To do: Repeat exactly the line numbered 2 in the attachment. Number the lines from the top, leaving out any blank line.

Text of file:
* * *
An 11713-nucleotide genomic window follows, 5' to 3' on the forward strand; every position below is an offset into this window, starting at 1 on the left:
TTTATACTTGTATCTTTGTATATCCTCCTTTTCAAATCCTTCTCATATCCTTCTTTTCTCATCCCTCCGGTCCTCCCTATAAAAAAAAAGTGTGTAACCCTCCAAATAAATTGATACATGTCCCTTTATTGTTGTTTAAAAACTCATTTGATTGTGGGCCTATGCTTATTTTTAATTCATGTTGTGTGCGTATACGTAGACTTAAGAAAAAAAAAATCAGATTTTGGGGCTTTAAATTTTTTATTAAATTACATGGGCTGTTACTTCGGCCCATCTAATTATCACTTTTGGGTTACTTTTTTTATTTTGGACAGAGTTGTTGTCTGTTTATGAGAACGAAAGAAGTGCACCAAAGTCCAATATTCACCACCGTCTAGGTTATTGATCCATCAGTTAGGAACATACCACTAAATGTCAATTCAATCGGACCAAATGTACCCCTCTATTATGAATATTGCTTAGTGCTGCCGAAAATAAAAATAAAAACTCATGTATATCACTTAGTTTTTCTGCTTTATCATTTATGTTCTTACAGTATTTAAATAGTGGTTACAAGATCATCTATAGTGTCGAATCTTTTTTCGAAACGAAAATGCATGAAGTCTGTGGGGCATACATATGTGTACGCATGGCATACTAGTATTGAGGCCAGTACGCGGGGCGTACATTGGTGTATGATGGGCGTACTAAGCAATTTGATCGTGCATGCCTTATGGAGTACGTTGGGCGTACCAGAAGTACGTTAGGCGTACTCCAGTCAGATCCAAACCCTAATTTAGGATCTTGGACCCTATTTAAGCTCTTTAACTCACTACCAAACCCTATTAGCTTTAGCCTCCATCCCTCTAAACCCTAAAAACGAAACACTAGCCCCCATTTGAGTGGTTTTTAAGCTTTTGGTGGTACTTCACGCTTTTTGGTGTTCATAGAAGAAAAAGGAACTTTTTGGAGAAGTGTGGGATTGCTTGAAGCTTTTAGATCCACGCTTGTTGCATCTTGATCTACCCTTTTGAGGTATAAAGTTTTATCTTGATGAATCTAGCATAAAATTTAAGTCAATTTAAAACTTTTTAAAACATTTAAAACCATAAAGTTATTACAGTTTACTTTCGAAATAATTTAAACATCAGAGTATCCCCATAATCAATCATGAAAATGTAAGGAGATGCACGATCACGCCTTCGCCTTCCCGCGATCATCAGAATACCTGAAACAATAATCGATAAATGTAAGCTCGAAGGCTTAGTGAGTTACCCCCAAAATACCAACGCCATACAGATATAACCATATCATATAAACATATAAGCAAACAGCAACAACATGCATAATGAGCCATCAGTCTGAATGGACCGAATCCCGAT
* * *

TTTATACTTGTATCTTTGTATATCCTCCTTTTCAAATCCTTCTCATATCCTTCTTTTCTCATCCCTCCGGTCCTCCCTATAAAAAAAAAGTGTGTAACCCTCCAAATAAATTGATACATGTCCCTTTATTGTTGTTTAAAAACTCATTTGATTGTGGGCCTATGCTTATTTTTAATTCATGTTGTGTGCGTATACGTAGACTTAAGAAAAAAAAAATCAGATTTTGGGGCTTTAAATTTTTTATTAAATTACATGGGCTGTTACTTCGGCCCATCTAATTATCACTTTTGGGTTACTTTTTTTATTTTGGACAGAGTTGTTGTCTGTTTATGAGAACGAAAGAAGTGCACCAAAGTCCAATATTCACCACCGTCTAGGTTATTGATCCATCAGTTAGGAACATACCACTAAATGTCAATTCAATCGGACCAAATGTACCCCTCTATTATGAATATTGCTTAGTGCTGCCGAAAATAAAAATAAAAACTCATGTATATCACTTAGTTTTTCTGCTTTATCATTTATGTTCTTACAGTATTTAAATAGTGGTTACAAGATCATCTATAGTGTCGAATCTTTTTTCGAAACGAAAATGCATGAAGTCTGTGGGGCATACATATGTGTACGCATGGCATACTAGTATTGAGGCCAGTACGCGGGGCGTACATTGGTGTATGATGGGCGTACTAAGCAATTTGATCGTGCATGCCTTATGGAGTACGTTGGGCGTACCAGAAGTACGTTAGGCGTACTCCAGTCAGATCCAAACCCTAATTTAGGATCTTGGACCCTATTTAAGCTCTTTAACTCACTACCAAACCCTATTAGCTTTAGCCTCCATCCCTCTAAACCCTAAAAACGAAACACTAGCCCCCATTTGAGTGGTTTTTAAGCTTTTGGTGGTACTTCACGCTTTTTGGTGTTCATAGAAGAAAAAGGAACTTTTTGGAGAAGTGTGGGATTGCTTGAAGCTTTTAGATCCACGCTTGTTGCATCTTGATCTACCCTTTTGAGGTATAAAGTTTTATCTTGATGAATCTAGCATAAAATTTAAGTCAATTTAAAACTTTTTAAAACATTTAAAACCATAAAGTTATTACAGTTTACTTTCGAAATAATTTAAACATCAGAGTATCCCCATAATCAATCATGAAAATGTAAGGAGATGCACGATCACGCCTTCGCCTTCCCGCGATCATCAGAATACCTGAAACAATAATCGATAAATGTAAGCTCGAAGGCTTAGTGAGTTACCCCCAAAATACCAACGCCATACAGATATAACCATATCATATAAACATATAAGCAAACAGCAACAACATGCATAATGAGCCATCAGTCTGAATGGACCGAATCCCGAT